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COURSE NAME: "Digital Media Culture"
SEMESTER & YEAR: Fall 2020

INSTRUCTOR: Donatella Della Ratta
EMAIL: [email protected]
HOURS: TTH 4:40-6:00 PM
PREREQUISITES: Prerequisite: COM 220

This course provides students with a number of theoretical approaches to critically assess how digital media function and their expanding and expansive role in contemporary culture. The course further investigates digital media convergence in order to develop a critical lexicon that can both chart its development and engage in intellectual interventions in its use within the transformations occuring in more traditional cultural forms such as television, film, popular music, print, and radio. Special emphasis will be placed on the specific cultural, political, economic, and social issues raised by digital media forms.
The course will attempt at first to define the domain of Digital Media, proposing it as the amalgamation of different traditional media forms into new digitally based varieties. Subsequently the course will analyze the various forms which Digital Media has assumed and concentrate on the specific issues –cultural, political, economic, technological and social—that the various forms raise.

This is a lecture and discussion course. We will shift back and forth between discussing theoretical and practical issues in relation to digital media culture media and their relation to society. Lectures and discussions will be supported with several multi-media content. Students are strongly encouraged to propose their own choice of media material for the class.

Readings include texts by influential scholars and new media theorists such as (among others): Lev Manovich, Geert Lovink, Jodi Dean, Tiziana Terranova, Wendy Chun, Manuel Castells, Yochai Benkler, Lawrence Lessig, Gabriella Coleman, Henry Jenkins.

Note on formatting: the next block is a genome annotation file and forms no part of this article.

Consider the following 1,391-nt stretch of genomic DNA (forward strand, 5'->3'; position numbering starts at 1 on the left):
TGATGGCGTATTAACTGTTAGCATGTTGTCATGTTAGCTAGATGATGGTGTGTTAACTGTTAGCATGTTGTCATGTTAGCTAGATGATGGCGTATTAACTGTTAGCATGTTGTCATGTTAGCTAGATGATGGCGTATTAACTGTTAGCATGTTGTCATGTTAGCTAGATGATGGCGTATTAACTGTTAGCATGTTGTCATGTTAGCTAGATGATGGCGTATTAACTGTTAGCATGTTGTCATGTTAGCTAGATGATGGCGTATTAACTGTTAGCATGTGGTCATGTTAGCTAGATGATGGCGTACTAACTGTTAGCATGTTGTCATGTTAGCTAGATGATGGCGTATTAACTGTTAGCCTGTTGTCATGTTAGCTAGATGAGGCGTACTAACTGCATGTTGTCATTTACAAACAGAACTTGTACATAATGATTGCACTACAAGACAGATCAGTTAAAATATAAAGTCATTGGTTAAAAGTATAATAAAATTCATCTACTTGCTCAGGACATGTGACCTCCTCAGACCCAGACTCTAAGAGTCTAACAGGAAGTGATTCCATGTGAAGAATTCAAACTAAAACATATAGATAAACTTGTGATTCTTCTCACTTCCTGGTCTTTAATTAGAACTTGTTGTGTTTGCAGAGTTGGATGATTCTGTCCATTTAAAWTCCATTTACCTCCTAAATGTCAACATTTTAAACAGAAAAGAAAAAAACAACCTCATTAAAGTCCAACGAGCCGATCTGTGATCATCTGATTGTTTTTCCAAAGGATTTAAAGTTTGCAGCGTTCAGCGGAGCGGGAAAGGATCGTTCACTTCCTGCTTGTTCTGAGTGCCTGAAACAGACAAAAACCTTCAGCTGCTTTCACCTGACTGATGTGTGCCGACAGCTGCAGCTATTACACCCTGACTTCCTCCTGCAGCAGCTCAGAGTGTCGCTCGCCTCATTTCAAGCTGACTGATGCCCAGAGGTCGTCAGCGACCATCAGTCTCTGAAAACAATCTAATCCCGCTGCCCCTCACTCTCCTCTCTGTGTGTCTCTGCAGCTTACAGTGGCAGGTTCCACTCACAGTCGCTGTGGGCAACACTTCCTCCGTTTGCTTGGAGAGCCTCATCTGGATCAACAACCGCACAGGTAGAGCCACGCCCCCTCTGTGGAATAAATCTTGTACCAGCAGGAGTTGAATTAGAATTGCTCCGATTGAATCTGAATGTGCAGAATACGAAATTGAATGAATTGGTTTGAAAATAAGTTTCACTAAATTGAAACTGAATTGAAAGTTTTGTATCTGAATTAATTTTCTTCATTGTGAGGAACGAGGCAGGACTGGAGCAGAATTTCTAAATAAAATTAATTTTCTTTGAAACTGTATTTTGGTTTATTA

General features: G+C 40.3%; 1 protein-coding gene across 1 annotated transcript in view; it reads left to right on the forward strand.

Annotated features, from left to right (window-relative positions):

You can find all the reading materials in the JCU library (paper format/online); those not available there will be distributed in digital format. 


By the end of the course students will be able to:

1.  understand and analyze the corresponding influences that traditional media and digital media are having upon each other.

2. understand and analyze how digital media use contributes to shape personal identities and social relationships.

3.  recognize the influences that digital media is expressing in the cultural, social, economical and political spheres.

4. learn some key concepts such as hypertextuality, interactivity,  remediation, web 2.0., communicative capitalism, digital labor, etc., and connect them to diverse forms of popular culture (e.g. films, novels) and to the use of digital media in everyday life. 

5.  advance one’s ability to work in team and produce qualitative research reports and reflection papers.


ParticipationParticipation includes doing the assigned readings and actively contributing to class discussions. Each student has to lead at least a weekly discussion during the semester based on the assigned readings.10%
Midterm examDetailed guidelines will be provided 25%
Final research paper, Library assignment & Oral presentationPaper & Library assignment (25%) + Video Essay/Visual Presentation (15%). Students are required to write a research paper related to the course material. Each student will make a video essay/visual presentation based on the paper at the end of the semester. Detailed guidelines will be provided.40%
Online weekly reflections At the beginning of the semester, students are required to choose a digital platform (Tumblr, Wordpress, etc) where to build their own space to post updates and reflections about the assigned readings on a weekly basis. Students are encouraged to connect the weekly readings to relevant examples from contemporary digital media (e.g. an Instagram/Facebook/etc post; a Twitter conversation; a YouTube video; a selfie; a digital community or lifestyle; etc.). Project will be assessed and graded in two phases, midterm and finals (10+15%). Detailed guidelines will be provided. 25%